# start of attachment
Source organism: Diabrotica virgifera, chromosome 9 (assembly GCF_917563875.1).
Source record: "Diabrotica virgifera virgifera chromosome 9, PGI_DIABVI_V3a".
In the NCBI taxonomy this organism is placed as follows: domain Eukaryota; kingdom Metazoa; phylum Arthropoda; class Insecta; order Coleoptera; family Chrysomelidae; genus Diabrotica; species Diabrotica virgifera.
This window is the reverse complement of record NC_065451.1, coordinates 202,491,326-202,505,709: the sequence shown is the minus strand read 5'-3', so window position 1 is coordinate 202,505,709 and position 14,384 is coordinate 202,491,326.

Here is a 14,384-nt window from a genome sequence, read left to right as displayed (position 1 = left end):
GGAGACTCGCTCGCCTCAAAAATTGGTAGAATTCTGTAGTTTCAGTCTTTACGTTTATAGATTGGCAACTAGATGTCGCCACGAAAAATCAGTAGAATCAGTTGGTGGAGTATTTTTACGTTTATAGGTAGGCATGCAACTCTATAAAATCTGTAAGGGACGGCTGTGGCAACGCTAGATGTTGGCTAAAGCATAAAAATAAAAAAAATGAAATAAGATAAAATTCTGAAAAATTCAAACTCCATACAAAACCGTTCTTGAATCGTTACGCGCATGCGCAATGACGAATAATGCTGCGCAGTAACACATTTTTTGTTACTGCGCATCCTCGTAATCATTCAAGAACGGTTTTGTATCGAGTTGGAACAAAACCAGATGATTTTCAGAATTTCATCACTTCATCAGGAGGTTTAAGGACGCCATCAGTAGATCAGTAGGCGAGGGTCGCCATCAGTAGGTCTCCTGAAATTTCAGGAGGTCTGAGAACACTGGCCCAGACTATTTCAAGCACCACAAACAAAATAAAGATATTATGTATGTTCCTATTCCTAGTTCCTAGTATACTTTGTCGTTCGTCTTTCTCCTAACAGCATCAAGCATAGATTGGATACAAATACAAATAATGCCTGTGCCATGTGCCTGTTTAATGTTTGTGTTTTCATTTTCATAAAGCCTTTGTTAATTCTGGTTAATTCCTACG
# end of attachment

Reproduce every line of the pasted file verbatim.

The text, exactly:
Source organism: Diabrotica virgifera, chromosome 9 (assembly GCF_917563875.1).
Source record: "Diabrotica virgifera virgifera chromosome 9, PGI_DIABVI_V3a".
In the NCBI taxonomy this organism is placed as follows: domain Eukaryota; kingdom Metazoa; phylum Arthropoda; class Insecta; order Coleoptera; family Chrysomelidae; genus Diabrotica; species Diabrotica virgifera.
This window is the reverse complement of record NC_065451.1, coordinates 202,491,326-202,505,709: the sequence shown is the minus strand read 5'-3', so window position 1 is coordinate 202,505,709 and position 14,384 is coordinate 202,491,326.

Here is a 14,384-nt window from a genome sequence, read left to right as displayed (position 1 = left end):
GGAGACTCGCTCGCCTCAAAAATTGGTAGAATTCTGTAGTTTCAGTCTTTACGTTTATAGATTGGCAACTAGATGTCGCCACGAAAAATCAGTAGAATCAGTTGGTGGAGTATTTTTACGTTTATAGGTAGGCATGCAACTCTATAAAATCTGTAAGGGACGGCTGTGGCAACGCTAGATGTTGGCTAAAGCATAAAAATAAAAAAAATGAAATAAGATAAAATTCTGAAAAATTCAAACTCCATACAAAACCGTTCTTGAATCGTTACGCGCATGCGCAATGACGAATAATGCTGCGCAGTAACACATTTTTTGTTACTGCGCATCCTCGTAATCATTCAAGAACGGTTTTGTATCGAGTTGGAACAAAACCAGATGATTTTCAGAATTTCATCACTTCATCAGGAGGTTTAAGGACGCCATCAGTAGATCAGTAGGCGAGGGTCGCCATCAGTAGGTCTCCTGAAATTTCAGGAGGTCTGAGAACACTGGCCCAGACTATTTCAAGCACCACAAACAAAATAAAGATATTATGTATGTTCCTATTCCTAGTTCCTAGTATACTTTGTCGTTCGTCTTTCTCCTAACAGCATCAAGCATAGATTGGATACAAATACAAATAATGCCTGTGCCATGTGCCTGTTTAATGTTTGTGTTTTCATTTTCATAAAGCCTTTGTTAATTCTGGTTAATTCCTACG